A Blackpool woman with endometriosis and adenomyosis is taking on an extreme challenge to urge people to take smear tests after being diagnosed with cervical cancer

Andrea Mason
Andrea Mason
Share this article
0
Have your say

A Blackpool woman who was diagnosed with cervical cancer after years of evading smear tests is taking on an epic swimming, climbing and cycling challenge in France to raise awareness of the need to be screened.

Andrea Mason is preparing to embark on a five-day challenge, The Sea to Summit Extreme, which will see the 38-year-old swim the English Channel, cycle 544 miles to Chamonix and then climb the highest peak in the Alps - Mont Blanc.

Andrea Mason

Andrea Mason

She has set up a blog and by sharing her health battles, which include endometriosis, adenomyosis, multiple fibroids and cervical cancer, she hopes to raise awareness of those conditions. And as she openly admits she avoided smear tests, she is determined to encourage others to make sure they attend screenings.

As her symptoms were masked by endometriosis, it was sheer fluke during treatment for her underlying health conditions that the cancer was detected.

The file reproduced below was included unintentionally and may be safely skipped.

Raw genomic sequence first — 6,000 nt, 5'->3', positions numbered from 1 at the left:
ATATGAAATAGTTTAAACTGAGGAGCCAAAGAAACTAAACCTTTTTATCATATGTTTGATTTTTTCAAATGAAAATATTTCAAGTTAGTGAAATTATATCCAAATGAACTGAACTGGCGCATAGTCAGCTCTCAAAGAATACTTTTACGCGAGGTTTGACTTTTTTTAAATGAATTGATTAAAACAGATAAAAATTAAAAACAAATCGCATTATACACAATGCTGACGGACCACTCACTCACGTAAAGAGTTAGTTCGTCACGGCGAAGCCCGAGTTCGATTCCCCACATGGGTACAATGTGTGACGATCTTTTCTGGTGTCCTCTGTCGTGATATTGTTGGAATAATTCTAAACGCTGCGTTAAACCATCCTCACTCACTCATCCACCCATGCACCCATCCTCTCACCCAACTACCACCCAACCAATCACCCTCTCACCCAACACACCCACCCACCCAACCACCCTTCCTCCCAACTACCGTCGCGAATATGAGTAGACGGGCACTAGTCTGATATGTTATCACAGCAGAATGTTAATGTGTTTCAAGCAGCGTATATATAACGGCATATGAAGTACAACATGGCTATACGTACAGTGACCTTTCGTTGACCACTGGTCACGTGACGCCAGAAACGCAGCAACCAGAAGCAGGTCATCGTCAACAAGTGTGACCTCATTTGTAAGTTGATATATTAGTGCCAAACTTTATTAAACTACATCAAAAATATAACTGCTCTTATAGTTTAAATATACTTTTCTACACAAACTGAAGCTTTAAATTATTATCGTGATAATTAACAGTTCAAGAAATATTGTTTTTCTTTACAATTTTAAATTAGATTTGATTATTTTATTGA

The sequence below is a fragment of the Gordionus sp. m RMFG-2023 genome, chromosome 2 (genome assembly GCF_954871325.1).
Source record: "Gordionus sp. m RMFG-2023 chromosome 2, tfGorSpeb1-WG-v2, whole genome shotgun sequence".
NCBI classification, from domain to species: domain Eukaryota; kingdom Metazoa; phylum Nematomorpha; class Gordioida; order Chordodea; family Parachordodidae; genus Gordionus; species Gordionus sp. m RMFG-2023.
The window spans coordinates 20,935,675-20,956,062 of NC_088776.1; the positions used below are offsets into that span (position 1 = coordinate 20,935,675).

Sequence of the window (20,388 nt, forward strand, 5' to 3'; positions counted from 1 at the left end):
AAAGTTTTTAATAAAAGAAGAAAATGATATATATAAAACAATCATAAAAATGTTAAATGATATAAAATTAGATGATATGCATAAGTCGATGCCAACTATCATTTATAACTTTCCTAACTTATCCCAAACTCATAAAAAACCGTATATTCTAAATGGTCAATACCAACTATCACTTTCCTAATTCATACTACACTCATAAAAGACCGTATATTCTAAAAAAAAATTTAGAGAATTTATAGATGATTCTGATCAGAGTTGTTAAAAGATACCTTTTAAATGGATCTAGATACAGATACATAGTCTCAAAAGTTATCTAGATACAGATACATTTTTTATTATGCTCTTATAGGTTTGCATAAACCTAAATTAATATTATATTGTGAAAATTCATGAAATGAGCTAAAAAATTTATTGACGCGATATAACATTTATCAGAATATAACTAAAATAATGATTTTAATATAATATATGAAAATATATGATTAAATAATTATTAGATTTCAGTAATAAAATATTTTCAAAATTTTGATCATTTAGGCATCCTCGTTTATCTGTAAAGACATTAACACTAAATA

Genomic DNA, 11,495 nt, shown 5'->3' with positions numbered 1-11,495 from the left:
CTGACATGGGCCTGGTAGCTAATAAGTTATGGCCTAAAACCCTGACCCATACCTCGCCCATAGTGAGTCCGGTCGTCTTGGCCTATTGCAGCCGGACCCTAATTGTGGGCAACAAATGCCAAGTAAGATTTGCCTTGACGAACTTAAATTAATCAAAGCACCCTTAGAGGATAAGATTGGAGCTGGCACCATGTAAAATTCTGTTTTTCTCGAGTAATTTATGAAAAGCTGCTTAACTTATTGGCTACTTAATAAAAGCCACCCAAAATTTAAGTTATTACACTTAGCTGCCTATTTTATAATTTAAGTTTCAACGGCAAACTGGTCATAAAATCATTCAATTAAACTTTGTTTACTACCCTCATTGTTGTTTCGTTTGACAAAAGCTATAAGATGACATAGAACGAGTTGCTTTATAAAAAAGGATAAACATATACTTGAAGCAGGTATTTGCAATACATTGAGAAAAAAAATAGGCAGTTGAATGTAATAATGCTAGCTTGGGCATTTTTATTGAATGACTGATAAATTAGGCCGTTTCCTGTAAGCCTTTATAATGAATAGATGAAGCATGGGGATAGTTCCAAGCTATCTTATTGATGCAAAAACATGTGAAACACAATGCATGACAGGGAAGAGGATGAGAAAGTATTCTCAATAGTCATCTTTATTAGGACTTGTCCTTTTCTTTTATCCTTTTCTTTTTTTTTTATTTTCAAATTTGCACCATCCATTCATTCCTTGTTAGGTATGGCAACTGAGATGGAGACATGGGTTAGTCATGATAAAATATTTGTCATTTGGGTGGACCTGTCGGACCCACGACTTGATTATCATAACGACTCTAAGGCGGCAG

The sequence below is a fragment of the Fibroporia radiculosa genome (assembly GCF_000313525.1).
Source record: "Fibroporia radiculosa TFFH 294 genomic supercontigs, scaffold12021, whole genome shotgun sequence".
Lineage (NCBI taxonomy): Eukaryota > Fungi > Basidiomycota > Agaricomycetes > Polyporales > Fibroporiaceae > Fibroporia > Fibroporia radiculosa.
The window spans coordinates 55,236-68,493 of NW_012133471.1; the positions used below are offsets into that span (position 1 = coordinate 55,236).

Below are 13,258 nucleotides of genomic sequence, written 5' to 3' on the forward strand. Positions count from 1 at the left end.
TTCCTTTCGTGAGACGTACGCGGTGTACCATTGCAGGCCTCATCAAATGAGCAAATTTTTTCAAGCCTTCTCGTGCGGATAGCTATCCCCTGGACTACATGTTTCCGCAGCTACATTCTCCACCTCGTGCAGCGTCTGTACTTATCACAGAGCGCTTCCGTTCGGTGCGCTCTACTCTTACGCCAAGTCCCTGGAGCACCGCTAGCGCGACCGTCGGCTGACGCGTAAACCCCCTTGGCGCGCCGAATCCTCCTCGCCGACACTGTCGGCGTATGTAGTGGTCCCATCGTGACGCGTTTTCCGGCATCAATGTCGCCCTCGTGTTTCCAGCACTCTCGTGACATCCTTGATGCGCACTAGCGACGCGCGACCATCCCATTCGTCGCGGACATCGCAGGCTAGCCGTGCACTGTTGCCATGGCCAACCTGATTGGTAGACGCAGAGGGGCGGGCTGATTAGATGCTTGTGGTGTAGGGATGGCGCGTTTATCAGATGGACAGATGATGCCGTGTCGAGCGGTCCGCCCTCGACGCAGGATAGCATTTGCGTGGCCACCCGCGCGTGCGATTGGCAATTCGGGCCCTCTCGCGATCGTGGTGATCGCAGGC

Andrea said: “I have suffered from endometriosis from an early age and it impacted me significantly when growing up. I had multiple surgeries to reduce the symptoms and I ended up having a full hysterectomy.

“As part of this, everything, including samples of my cervix, are sent off to the labs for investigation and it was then that it was discovered that I had the very early stages of cervical cancer. I think the symptoms were masked as I had a lot of irregular periods and stomach pains associated with cervical cancer but also linked to my endometriosis.

“I had only ever had one smear test at the age of 25. After that, I didn’t stay on top of them. I was very fortunate that it was in the early stages and as I had already had a hysterectomy for my endometriosis, adenomyosis, that was my treatment.”

Andrea is now keen to highlight the importance of attending cervical screenings and seeking help if their period symptoms feel worse.

She said: “It is so important for women to go for their smears. It only takes seconds and there was no excuse for me.

“I am grateful it was detected early as otherwise I would have been oblivious and carried on until I was really sick.”

Andrea, who is a self confessed adrenalin junkie, is now focusing her energy into completing her extreme challenge.

She added: “I have always been sporty, but I never reached my full potential as I was battling with my endometriosis. Sport actually helped me as pushing your body gives a different type of pain that masks the pain from endometriosis.

“I want to challenge my own personal limits and promote awareness of endometriosis and cervical cancer. People don’t always see the hurdles and daily challenges I have often faced along the way. I want to send out a message that we should not let these things stop us. It doesn’t have to be extreme, but with the right plan and support, you can set out what you want to achieve.”

To follow Andrea's challenge, which starts on Tuesday, September 10, visit www.seatosummitextreme.com. To donate to Endometriosis UK, visit www.justgiving.com/fundraising/seatosummitextreme